Hope is a four-letter word. While I wrote above that there is no real consensus, I am flabbergasted that some investors expect the Nasdaq to come back without so much as a quarter of sideways action. Good bottoms are built around fear and not complacency, and I believe firmly that many of the investors I have had the good fortune to meet are too complacent.

    Further, they are hoping against hope that tech comes back strongly so they will be bailed out. Call me old school (And if you do, please do it politely: I don't understand where all the hostility comes from these days.) but I find it odd that investors who have built careers and fortunes around


    are now hoping the Nasdaq rallies because they've been garroted in the last month.

    Bottom Line

    The correction is not over because:

    • There just isn't enough fear. Fear builds bottoms, not complacency.
    • Hope is neither fundamental nor technical. It is, however, a word you often used in high school when discussing girls with your buddy: "Gee Danny, I hope Kerry likes me."
    • Even if "old tech" like Applied Materials (AMAT) - Get Report, Intel (INTC) - Get Report, Oracle (ORCL) - Get Report, Sun Microsytems (SUNW) - Get Report and Cisco (CSCO) - Get Report are able to flex their muscles a la Arnold Schwarzenegger and stay bullish in a weak tech environment, they are going to have to work tons harder to make up for the shortfalls in the now 98-pound weaklings.

    We'll all know there is a bottom when tech begins to absorb bad news, or embraces good news. Until then, it is all bad news.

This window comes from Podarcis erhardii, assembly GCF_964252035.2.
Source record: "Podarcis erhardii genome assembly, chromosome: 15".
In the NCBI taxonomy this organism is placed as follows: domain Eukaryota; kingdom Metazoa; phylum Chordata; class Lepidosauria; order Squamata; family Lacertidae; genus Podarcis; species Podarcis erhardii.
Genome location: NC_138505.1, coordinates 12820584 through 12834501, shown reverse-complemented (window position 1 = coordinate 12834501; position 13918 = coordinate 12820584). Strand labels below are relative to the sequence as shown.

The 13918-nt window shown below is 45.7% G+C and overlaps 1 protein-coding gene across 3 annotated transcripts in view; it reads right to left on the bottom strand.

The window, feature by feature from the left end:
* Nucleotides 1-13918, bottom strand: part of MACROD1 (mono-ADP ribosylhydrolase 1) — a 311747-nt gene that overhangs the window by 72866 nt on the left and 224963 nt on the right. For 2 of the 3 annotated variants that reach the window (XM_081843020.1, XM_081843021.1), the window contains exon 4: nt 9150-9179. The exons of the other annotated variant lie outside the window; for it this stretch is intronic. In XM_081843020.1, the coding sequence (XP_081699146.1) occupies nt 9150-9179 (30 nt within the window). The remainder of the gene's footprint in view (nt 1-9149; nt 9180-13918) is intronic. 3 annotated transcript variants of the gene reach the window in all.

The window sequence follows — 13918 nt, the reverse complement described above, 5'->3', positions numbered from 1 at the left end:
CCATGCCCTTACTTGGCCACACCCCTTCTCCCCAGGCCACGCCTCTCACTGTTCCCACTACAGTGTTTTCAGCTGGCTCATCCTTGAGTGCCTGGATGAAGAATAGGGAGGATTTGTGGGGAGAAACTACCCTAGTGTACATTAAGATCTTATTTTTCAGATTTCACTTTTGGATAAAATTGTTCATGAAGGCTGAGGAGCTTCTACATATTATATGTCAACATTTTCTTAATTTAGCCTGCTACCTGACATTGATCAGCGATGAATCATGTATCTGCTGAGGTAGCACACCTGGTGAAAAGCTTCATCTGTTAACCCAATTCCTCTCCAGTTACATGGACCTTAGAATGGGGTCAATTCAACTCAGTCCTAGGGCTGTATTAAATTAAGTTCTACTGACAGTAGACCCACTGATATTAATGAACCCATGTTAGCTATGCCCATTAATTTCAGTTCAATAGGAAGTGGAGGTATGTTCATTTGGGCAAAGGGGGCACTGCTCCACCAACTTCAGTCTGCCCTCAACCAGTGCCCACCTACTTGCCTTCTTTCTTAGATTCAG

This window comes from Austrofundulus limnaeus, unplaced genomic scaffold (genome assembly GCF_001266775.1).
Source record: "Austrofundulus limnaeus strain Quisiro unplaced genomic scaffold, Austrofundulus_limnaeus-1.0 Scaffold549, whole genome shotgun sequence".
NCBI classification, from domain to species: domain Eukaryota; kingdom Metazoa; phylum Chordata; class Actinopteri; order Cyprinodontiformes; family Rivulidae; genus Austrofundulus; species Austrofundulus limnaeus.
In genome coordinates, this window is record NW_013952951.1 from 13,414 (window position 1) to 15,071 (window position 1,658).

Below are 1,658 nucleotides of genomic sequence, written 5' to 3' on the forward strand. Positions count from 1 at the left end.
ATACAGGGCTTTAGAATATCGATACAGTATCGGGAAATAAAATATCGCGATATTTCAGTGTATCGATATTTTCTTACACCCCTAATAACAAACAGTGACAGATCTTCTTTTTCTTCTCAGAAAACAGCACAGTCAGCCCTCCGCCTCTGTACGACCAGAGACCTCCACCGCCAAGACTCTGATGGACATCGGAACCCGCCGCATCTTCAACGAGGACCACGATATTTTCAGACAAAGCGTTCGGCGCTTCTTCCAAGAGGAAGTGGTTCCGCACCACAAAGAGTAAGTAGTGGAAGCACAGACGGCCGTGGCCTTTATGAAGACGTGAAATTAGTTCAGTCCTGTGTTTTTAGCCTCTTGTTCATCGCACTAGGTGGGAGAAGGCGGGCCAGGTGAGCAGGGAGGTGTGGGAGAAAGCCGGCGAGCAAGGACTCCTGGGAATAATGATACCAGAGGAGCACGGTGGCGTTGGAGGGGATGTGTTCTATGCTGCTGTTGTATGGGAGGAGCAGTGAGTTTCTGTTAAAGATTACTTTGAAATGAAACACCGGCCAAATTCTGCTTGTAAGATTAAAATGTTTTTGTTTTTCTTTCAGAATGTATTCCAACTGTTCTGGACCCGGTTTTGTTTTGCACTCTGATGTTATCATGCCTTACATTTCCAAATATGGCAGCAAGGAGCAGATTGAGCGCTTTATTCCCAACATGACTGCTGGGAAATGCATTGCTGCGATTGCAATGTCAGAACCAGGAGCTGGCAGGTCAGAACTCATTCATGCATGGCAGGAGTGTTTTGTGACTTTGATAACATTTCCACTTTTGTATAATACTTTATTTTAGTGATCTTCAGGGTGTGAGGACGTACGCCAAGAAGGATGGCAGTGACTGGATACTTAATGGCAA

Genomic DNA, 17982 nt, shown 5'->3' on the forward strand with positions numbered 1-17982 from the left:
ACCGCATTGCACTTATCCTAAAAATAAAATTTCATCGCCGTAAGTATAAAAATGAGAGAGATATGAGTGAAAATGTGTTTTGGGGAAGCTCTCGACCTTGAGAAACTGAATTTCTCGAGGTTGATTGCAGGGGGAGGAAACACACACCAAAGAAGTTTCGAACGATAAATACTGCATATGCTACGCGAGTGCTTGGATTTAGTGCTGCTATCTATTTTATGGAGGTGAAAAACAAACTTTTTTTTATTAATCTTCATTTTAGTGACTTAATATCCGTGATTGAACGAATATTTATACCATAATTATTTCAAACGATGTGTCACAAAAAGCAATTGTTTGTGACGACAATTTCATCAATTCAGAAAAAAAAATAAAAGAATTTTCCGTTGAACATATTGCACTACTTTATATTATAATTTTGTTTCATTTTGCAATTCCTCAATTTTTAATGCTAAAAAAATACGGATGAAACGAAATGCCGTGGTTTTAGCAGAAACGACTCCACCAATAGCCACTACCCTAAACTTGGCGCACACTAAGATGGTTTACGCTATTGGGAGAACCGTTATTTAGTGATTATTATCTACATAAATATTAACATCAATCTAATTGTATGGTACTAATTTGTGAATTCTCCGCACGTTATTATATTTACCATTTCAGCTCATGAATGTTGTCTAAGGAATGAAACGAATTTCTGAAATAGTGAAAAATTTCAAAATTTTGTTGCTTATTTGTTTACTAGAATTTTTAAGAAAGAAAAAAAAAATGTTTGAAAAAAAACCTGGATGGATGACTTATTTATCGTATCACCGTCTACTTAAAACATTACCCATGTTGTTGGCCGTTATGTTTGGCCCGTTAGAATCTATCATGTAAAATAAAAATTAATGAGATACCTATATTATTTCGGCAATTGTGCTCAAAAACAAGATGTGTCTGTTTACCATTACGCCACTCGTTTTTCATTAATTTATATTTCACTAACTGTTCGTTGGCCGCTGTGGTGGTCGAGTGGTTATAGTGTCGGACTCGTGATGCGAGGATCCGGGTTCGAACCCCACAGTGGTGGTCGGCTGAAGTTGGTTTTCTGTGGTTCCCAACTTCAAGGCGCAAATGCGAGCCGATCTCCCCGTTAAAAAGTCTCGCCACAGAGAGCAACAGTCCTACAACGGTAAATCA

Stocks I Like

    Pharmas have shown nice life of late and have done it as a team, except for


    (BMY) - Get Report

    . Our pharmaceutical analysts have buy ratings on



    , the soon-to-be combination of


    (PFE) - Get Report


    Warner Lambert





    (which our pharmaceutical analyst Rick Stover has taken to calling "Porsche Pharma") and

    Schering Plough


    . The technicals on these stocks are all favorable, save Schering Plough.

    Other large-cap pharmas with favorable patterns include

    American Home Products



    Astra Zeneca

    (AZN) - Get Report





    Eli Lilly

    (LLY) - Get Report


    SmithKline Beecham

    (SBH) - Get Report

    . Strong charts among the generic pharmas are

    Mylan Labs

    (MYL) - Get Report


    Teva Pharmaceuticals

    (TEVA) - Get Report


    Watson Pharmaceuticals



    In addition to these patterns, I like

    King Pharmaceutical


    . The stock is currently trading above its upward-sloping 50- and 200-day moving averages and is in an improving sector. I think the stock can work into the low 60s. I recommend a sell-stop at 43.

    John Roque is the technical analyst at Arnhold & S. Bleichroeder, a New York-based investment brokerage firm specializing in Europe and the U.S., and a frequent guest on CNBC. At time of publication, Roque had no position in any of the securities mentioned in this column, although holdings can change at any time. Under no circumstances does the information in this column represent a recommendation to buy or sell stocks. Roque appreciates your feedback at